Editing would be good. It felt like it was written by stream of consciousness and it was never trimmed back. ("Slaughter your darlings!" Stephen King)

I think the waitress was there to point out the other-worldliness of the girl.
I give it a 3 out of 5. It has potential, but there is too much for me to wade through.

Video of me playing first ten minutes:

I am likely wrong about the Stephen King quote.

Re: [Group Play 3] Quine

Posted: Sun Jun 24, 2012 12:36 am
by Egressus
Haha, reading the summer days reminds me of my summers back in Arab: served hot and dry. Sadly, Leon, your hot day ain't nothing compared to the desert. (Not that they're all desert.)
"Fukaeda, Kikumi."
"I've never seen you around before. Are you from out of town?"

[ + ]
The writing is okay, though, as I only raise my eyebrow several times, but not due to the style. I'm just wondering if Leon is going overboard with describing a girl he just met like that. why inappropriate exclamation marks...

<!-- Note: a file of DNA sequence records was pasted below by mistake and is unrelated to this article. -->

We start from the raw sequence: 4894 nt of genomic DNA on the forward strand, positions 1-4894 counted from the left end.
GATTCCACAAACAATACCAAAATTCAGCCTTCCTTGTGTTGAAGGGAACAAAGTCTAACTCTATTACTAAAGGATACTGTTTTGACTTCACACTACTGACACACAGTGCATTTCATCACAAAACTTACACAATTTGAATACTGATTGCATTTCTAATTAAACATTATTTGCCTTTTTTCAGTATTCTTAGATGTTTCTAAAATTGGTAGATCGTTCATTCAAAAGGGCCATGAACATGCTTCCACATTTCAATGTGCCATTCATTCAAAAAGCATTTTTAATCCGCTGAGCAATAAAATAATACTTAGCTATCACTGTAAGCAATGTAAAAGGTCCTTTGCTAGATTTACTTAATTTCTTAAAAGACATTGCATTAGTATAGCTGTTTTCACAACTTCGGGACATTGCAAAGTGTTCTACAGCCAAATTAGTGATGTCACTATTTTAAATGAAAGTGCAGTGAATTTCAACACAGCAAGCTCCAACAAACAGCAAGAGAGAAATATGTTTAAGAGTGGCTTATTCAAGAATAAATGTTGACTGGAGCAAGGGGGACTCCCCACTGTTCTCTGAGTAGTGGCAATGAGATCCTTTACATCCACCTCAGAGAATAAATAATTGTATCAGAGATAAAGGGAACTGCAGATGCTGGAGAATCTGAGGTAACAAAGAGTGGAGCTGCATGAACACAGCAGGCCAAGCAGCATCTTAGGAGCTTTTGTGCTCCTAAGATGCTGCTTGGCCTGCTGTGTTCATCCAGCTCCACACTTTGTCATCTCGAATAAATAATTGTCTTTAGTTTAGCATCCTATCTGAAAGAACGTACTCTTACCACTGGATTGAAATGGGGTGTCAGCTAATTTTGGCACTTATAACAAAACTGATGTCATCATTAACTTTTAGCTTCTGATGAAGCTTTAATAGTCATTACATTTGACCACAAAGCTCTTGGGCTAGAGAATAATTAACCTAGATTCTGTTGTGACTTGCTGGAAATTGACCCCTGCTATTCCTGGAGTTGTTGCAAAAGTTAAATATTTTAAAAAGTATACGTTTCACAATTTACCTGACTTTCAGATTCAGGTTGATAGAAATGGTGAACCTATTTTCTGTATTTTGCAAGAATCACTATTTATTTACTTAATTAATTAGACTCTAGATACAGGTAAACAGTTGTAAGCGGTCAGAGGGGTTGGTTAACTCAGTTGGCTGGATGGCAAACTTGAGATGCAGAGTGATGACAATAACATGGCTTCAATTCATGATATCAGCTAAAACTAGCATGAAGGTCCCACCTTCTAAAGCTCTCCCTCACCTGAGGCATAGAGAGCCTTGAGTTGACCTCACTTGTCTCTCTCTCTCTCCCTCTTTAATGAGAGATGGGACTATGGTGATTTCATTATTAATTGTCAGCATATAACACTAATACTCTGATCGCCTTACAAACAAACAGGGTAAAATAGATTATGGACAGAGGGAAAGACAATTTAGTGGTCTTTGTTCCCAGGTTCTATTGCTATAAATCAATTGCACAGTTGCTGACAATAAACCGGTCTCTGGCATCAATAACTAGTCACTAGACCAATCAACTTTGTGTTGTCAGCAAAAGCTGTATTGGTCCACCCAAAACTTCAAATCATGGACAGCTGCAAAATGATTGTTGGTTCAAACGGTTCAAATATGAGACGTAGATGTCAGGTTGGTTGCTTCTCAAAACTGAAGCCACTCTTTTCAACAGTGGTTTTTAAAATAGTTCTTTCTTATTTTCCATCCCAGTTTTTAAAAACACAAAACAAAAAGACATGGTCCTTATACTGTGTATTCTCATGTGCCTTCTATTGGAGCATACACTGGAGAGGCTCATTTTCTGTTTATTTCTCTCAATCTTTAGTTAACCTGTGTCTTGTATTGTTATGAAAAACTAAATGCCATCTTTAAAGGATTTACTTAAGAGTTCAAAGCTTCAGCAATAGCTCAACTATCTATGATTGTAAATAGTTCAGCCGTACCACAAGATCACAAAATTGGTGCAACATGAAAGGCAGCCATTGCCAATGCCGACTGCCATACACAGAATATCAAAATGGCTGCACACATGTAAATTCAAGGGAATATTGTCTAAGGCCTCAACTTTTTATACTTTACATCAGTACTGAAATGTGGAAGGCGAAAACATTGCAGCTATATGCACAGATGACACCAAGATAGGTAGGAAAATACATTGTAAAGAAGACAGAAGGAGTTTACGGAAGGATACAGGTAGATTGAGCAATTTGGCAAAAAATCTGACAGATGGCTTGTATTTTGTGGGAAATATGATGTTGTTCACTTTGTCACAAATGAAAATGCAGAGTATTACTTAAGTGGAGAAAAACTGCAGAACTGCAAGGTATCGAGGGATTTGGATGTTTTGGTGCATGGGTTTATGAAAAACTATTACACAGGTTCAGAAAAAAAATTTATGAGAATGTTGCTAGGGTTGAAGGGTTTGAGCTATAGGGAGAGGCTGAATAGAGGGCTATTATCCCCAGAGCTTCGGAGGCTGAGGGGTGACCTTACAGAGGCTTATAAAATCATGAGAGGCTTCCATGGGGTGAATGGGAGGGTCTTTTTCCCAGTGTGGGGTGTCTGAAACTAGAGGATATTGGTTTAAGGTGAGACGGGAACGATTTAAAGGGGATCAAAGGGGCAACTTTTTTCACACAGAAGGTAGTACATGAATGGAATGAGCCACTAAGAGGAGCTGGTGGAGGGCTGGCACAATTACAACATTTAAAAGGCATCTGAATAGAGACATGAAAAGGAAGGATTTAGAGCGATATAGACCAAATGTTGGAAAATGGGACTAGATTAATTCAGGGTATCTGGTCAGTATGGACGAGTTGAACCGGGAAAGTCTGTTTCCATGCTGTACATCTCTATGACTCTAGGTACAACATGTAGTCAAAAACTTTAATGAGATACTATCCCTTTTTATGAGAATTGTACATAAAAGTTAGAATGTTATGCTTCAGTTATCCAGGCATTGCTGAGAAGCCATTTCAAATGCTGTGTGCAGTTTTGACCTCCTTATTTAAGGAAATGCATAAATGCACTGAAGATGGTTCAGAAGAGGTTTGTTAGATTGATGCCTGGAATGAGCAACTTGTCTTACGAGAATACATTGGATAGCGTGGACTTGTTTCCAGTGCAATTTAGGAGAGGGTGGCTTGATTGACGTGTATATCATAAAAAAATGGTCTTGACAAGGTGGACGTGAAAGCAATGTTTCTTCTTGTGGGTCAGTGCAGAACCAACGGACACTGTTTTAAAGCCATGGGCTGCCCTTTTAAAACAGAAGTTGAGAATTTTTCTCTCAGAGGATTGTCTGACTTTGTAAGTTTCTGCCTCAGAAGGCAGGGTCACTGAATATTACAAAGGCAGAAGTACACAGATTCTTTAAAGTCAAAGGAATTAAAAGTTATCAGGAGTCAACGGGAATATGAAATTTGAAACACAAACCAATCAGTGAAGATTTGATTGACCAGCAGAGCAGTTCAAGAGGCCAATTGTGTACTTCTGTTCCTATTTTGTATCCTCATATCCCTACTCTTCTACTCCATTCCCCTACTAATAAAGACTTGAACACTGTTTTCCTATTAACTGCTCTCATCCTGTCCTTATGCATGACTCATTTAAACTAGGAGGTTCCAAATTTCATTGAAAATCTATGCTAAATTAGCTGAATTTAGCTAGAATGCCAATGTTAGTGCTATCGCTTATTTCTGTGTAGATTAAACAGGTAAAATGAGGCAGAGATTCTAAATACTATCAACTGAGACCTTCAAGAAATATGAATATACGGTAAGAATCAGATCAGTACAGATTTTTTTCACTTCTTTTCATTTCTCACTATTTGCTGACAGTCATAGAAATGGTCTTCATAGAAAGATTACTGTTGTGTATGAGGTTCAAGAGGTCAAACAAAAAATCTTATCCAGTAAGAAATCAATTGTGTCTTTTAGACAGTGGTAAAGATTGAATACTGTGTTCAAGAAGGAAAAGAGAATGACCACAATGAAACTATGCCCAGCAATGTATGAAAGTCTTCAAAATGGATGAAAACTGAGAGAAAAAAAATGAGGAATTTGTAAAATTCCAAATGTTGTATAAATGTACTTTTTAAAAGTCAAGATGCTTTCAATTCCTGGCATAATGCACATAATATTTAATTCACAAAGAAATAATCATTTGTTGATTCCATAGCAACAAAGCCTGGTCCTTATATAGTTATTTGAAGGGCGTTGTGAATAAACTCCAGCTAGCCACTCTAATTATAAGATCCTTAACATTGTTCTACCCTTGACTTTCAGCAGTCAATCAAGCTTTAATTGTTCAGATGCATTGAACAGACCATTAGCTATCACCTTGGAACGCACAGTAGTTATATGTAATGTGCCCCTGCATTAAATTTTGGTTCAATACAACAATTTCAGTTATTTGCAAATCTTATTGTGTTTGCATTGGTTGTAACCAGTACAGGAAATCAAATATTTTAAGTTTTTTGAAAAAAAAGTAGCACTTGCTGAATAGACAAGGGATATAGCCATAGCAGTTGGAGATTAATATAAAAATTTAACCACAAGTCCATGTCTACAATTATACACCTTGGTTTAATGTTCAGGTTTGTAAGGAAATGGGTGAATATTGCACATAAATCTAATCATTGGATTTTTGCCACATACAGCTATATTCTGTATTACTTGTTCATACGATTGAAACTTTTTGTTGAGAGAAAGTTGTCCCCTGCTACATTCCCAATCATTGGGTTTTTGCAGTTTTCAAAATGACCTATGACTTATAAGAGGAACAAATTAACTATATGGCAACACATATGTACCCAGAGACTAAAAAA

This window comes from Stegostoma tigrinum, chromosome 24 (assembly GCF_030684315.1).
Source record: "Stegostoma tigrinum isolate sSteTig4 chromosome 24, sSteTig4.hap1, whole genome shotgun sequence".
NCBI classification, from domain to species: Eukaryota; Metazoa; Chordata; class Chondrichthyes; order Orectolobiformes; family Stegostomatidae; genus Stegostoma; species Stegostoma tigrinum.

Other than that, it does its job.

[ c ]
The background leaves me guessing. Where am I?

Re: [Group Play 3] Quine

Posted: Sun Jun 24, 2012 1:11 am
by Argeus_the_Paladin
Apart from the others' comments on the technical aspect of this work, there is one thing I have to say...

This game is scary. And not in the horror sense.
It is basically everything that is wrong about a weaboo/American otaku rolled into one package, played awfully true to the stereotype. The main character is an American/Englishman (1) who lives an isolated life with no friend of either gender to speak of (2). He is awfully socially awkward, is incredibly unfit (3), eats nothing but TV dinners and fast food (4), and understandably is considered to be that one person a decent person would want nothing to do with (5). His only social outlet is via anime, manga and games, and starting from the time the game starts, writing his own game. And yet despite his real life's many problems, where does his priority lie? Making up a believable character for his visual novel.